- The Oxford Handbook of the History of Eugenics
- Introduction: Eugenics and the Modern World
- The Darwinian Context: Evolution and Inheritance
- Anthropology, Colonialism, and Eugenics
- Race, Science, and Eugenics in the Twentieth Century
- Eugenics and the Science of Genetics
- Fertility Control: Eugenics, Neo-Malthusianism, and Feminism
- Disability, Psychiatry, and Eugenics
- Eugenics and the State: Policy-Making in Comparative Perspective
- Internationalism, Cosmopolitanism, and Eugenics
- Gender and Sexuality: A Global Tour and Compass
- Eugenics and genocide
- Eugenics in Britain: The View from the Metropole
- South Asia's Eugenic Past
- Eugenics in Australia and New Zealand: Laboratories of Racial Science
- Eugenics in China and Hong Kong: Nationalism and Colonialism, 1890s–1940s
- South Africa: Paradoxes in the Place of Race
- Eugenics in Colonial Kenya
- Eugenics in Postcolonial Southeast Asia
- German Eugenics and the Wider World: Beyond the Racial State
- Eugenics in France and the Colonies
- Eugenics in the Netherlands and the Dutch East Indies
- The Scandinavian States: Reformed Eugenics Applied
- The First-Wave Eugenic Revolution in Southern Europe: Science <i>sans frontières</i>
- Eugenics in Eastern Europe, 1870s–1945
- Eugenics in Russia and the Soviet Union
- Eugenics in Japan: Sanguinous Repair
- Eugenics in Interwar Iran
- Eugenics and the Jews
- Eugenics Policy and Practice in Cuba, Puerto Rico, and Mexico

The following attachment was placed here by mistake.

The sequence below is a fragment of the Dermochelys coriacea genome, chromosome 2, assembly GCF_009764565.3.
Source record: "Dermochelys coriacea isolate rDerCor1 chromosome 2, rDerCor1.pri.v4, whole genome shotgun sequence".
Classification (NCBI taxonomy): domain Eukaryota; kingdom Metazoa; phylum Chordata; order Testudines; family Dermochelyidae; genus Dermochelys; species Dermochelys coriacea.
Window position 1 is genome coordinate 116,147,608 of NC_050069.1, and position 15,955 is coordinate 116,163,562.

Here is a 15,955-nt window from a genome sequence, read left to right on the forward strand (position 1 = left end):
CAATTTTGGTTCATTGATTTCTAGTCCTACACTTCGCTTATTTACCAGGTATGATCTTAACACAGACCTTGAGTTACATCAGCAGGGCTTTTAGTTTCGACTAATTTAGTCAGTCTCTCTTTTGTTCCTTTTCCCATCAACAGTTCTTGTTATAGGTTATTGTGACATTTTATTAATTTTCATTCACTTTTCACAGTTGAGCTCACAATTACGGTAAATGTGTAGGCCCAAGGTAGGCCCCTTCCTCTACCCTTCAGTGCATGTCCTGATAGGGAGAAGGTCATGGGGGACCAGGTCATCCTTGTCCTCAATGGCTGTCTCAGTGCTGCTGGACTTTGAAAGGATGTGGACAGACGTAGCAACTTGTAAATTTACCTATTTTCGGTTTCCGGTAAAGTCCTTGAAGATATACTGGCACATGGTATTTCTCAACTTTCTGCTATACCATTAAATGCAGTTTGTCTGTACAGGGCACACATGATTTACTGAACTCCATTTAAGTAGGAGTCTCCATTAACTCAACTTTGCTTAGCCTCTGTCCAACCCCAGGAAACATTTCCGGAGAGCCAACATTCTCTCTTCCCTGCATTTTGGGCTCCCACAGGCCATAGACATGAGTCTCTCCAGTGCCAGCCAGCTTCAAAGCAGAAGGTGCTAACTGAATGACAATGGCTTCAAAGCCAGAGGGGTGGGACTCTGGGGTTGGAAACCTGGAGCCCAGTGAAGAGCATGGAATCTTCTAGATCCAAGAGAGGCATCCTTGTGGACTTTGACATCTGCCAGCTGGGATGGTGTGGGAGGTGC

- The Path of Eugenics in Brazil: Dilemmas of Miscegenation
- Eugenics in the United States
- Eugenics in Canada: A Checkered History, 1850s–1990s
- Epilogue: where did eugenics go?
Abstract and Keywords
This article outlines the hygiene roots of eugenics and puériculture in Iran and points out the social and political reasons why both arose in the 1920s. It explains Iran's demographic problem, and lists the variety of measures intended to tackle it, and demonstrates eugenics' explicit role in, and implicit effects on, these measures. It further explains why modern middle-class physicians were the dominant socio-professional group responsible for the adaptation particularly of puériculture; and shows how Iran's semi-colonial position affected its adaptation of eugenics. This placed Iran at the margins of international networks of scientific research and, at the same time, turned France into its paramount source of biomedical education and social reformism.
Cyrus Schayegh was at the American University of Beirut, 2005–2008, and is now Assistant Professor at Princeton University, where he teaches modern Middle Eastern history. His recent book, Who Is Knowledgeable Is Strong: Science, Class, and the Formation of Modern Iranian Society, 1900–1950 (2009), explores modern Iranian uses of a variety of bio-medical sciences. His current project reexamines the post-Ottoman, interwar Levant as a region formed by the interplay between new states and cross-border movements of goods and people.
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